So we don’t do that. When my son fishes a book, we say that we can tell he really enjoys reading, and is getting better at it (mastery), why this matters (purpose), and then buy him the next Harry Potter book. Not as a reward, but as a means to support his mastery and joy of reading.
It’s a struggle. It often feels weird. But we feel it’s right.
Let’s put this all in perspective. Does this mean that if you say “good job!” you will turn your kids into compliant zombies that will no longer do anything unless they get a sticker? While Kohn describes one case in his book where kids were “nudged” with external motivators to such a level that they lost all sense of self, this is very extreme.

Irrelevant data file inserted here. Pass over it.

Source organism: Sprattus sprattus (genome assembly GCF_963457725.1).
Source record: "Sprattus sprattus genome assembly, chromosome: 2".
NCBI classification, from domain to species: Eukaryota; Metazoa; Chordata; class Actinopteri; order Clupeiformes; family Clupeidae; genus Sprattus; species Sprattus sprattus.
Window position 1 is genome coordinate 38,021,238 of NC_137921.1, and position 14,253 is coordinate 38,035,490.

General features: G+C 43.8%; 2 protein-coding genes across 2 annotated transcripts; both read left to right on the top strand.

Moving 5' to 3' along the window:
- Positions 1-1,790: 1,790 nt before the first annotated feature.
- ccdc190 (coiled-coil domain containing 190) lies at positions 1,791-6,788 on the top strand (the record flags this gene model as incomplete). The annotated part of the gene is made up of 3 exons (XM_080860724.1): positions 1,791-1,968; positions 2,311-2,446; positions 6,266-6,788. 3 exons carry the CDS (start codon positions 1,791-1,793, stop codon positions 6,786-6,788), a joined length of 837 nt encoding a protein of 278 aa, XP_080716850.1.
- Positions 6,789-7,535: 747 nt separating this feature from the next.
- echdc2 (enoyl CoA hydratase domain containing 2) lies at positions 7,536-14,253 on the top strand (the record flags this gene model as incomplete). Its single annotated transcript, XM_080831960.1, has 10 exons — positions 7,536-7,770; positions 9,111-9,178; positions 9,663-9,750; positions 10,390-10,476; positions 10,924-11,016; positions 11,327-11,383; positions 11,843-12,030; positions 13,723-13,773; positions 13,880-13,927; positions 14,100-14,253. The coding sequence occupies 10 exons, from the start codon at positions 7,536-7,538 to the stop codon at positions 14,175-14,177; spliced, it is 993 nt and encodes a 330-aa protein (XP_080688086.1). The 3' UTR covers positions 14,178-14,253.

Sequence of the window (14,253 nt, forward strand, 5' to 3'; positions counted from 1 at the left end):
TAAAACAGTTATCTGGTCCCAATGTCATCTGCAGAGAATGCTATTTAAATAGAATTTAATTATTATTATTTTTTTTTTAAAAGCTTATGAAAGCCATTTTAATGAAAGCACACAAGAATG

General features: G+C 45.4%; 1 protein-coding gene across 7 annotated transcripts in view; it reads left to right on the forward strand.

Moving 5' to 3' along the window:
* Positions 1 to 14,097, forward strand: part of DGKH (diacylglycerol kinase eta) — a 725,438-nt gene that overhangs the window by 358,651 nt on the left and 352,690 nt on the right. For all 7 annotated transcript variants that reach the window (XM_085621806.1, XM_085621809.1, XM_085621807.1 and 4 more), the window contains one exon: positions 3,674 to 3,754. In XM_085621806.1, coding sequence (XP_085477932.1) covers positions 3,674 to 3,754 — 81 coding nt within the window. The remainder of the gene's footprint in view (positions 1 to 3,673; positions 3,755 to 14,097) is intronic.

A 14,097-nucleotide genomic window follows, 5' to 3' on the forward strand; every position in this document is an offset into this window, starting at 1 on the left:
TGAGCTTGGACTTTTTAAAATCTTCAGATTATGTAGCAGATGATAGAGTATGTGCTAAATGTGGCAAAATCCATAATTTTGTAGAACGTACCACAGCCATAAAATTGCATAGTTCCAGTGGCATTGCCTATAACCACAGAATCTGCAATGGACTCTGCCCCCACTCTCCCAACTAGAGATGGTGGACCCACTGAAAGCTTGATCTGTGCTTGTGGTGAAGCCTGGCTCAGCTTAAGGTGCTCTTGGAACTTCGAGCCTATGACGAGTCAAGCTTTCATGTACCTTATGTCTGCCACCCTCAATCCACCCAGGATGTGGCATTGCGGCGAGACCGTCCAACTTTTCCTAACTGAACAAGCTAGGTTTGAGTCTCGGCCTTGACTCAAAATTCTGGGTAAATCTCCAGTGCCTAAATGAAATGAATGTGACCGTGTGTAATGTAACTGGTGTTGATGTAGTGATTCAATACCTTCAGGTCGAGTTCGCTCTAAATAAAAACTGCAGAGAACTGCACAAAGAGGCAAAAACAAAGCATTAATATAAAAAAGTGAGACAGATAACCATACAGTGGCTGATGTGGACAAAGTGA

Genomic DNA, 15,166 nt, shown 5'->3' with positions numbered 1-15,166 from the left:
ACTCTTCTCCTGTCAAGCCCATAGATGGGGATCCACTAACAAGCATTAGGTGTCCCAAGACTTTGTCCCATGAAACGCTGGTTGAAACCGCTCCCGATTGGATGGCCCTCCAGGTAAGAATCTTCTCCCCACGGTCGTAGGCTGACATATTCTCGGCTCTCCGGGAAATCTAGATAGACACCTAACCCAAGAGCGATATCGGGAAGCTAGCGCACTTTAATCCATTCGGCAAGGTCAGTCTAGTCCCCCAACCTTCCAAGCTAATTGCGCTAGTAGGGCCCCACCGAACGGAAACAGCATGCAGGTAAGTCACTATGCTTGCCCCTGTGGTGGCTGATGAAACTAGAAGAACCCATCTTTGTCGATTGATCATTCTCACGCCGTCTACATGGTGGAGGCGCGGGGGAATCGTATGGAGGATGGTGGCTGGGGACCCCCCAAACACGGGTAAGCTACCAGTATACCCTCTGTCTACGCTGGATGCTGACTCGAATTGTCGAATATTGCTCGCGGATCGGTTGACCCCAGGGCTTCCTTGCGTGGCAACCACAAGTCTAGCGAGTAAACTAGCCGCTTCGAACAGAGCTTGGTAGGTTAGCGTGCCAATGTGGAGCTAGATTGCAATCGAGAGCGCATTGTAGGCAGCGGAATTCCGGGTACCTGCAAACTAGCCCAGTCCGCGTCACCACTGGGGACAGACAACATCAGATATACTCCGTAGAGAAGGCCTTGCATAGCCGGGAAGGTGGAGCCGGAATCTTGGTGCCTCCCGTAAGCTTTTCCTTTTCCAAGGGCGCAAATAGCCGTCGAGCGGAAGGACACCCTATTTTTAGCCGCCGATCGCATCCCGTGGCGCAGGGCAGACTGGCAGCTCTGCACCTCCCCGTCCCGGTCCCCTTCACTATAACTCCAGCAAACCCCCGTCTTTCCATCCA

Chances are high that you, like most of us, have received your fair share of praise and sticker equivalents growing up. And you turned out alright. For some definition of alright, anyway.
However, if I were to go out on a limb, I could ascribe events like the 2008 financial crisis to enough parents and teachers using their gold stars to motivate their kids, training them to be driven by extrinsic motivators like bonuses later in life. Could that be a big contributing factor? Did gold stars in school, and parents cheering “nice drawing” result in a financial crisis? I can’t prove that. I’m just asking questions.